The real world blows my mind in ways that fiction simply doesn’t, take Vietnam’s extraordinary Son Doong (Mountain River Cave), the word’s largest cave, as an example. Located near the Vietnam – Laos border in Phong Nha-Ke Bang National Park, Son Doong features a massive fast-flowing river complete with awe-inducing beaches, fauna and flora, as well as a unique climate.
It was first spotted by a local man, Ho Khanh, in 1991, but because the cave is hard to get to and a bit intimidating due to the sound of roaring water coming from its belly, he never bothered going in. It wasn’t until 2009 that a bunch of curious explorers from the British Cave Research Association, led by Howard and Deb Limbert, decided to venture deep within.
According to The Telegraph, “The entrance is quite small and mist from the cave, caused by the cooler air inside meeting the hot air outside, rises into the surrounding forest. Visitors must descend 90 meters down a steep wall with the use of harnesses and ropes. This huge temperature difference also creates moving clouds of mist, especially near the two karst windows, which gives the cave its magically surreal atmosphere.”
The biggest chamber within the cave is about 5 kilometers long, (3.107 miles), 200 meters high (660 feet), and 150 meters wide (490 feet). It is home to some of the world’s tallest stalagmites that can grow up to be a towering 70 meters (229.7 feet) and it contains basketball sized cave pearls, which are considered abnormally large by everyone who know anything about cave pearls. I do not.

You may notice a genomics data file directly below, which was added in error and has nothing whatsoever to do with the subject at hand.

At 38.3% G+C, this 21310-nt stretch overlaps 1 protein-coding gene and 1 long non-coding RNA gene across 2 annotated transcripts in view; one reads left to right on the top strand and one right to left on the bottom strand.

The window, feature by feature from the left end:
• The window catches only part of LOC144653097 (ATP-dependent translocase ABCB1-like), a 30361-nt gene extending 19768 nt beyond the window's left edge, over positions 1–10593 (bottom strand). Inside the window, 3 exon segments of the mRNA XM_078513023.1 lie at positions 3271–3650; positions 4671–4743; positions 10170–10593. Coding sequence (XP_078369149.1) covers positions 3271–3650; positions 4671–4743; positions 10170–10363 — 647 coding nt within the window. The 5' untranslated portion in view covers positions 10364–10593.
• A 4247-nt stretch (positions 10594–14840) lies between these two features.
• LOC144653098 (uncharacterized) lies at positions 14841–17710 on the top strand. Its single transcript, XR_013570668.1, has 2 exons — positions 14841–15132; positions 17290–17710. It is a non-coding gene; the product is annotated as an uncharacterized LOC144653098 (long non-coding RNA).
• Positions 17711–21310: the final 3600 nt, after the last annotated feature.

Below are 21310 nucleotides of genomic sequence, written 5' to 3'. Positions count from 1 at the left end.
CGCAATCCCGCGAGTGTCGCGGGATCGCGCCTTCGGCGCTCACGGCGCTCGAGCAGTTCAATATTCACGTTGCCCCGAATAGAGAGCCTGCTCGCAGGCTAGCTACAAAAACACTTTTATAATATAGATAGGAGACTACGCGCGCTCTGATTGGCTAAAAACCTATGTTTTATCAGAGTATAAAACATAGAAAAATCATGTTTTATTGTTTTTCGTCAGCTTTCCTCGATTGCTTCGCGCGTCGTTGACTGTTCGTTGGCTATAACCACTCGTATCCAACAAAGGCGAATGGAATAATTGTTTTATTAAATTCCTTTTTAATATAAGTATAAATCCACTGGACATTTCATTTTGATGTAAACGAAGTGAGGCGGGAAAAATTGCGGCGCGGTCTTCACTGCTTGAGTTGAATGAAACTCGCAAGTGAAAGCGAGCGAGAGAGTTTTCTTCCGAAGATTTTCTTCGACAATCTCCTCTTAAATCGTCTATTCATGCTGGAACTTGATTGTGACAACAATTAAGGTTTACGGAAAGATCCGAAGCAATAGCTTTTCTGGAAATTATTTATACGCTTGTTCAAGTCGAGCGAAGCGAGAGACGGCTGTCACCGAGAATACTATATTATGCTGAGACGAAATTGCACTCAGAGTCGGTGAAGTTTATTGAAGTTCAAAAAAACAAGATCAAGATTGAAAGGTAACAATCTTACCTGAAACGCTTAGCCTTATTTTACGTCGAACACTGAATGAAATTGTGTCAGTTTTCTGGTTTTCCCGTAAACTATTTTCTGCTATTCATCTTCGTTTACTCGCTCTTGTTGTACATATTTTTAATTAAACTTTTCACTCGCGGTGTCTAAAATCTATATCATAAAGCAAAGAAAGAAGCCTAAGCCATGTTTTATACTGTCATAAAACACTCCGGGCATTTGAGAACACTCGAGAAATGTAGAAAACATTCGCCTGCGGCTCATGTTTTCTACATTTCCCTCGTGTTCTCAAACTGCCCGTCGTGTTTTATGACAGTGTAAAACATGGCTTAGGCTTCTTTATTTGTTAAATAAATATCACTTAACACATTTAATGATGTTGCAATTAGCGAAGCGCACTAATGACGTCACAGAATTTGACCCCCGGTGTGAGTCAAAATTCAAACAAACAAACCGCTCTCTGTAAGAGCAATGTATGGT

The cave was created somewhere between 2-5 million years ago thanks to water eroding the limestone underneath a mountain, so, it’s been there for a while. Eventually, the ceiling collapsed over the eroded rock creating stunning skylights that give the cave its rather unique characteristics, like it’s very own jungle.
Son Doong seems like something straight out of a Jules Verne novel; it tickles and triggers the imagination and opens us up to the possibility of adventure and the unknown. When we live the way that we do, it’s hard to imagine that there is anything left undiscovered. And yet, to my surprise, we are still finding hidden gems of unparalleled beauty tucked away right under our noses.
There’s something infinitely comforting in knowing that its still possible to stumble upon something incredible, like Vietnam’s extraordinary Son Doong, the world’s largest cave.
Originally posted: Vietnam’s Extraordinary Son Doong: The Word’s Largest Cave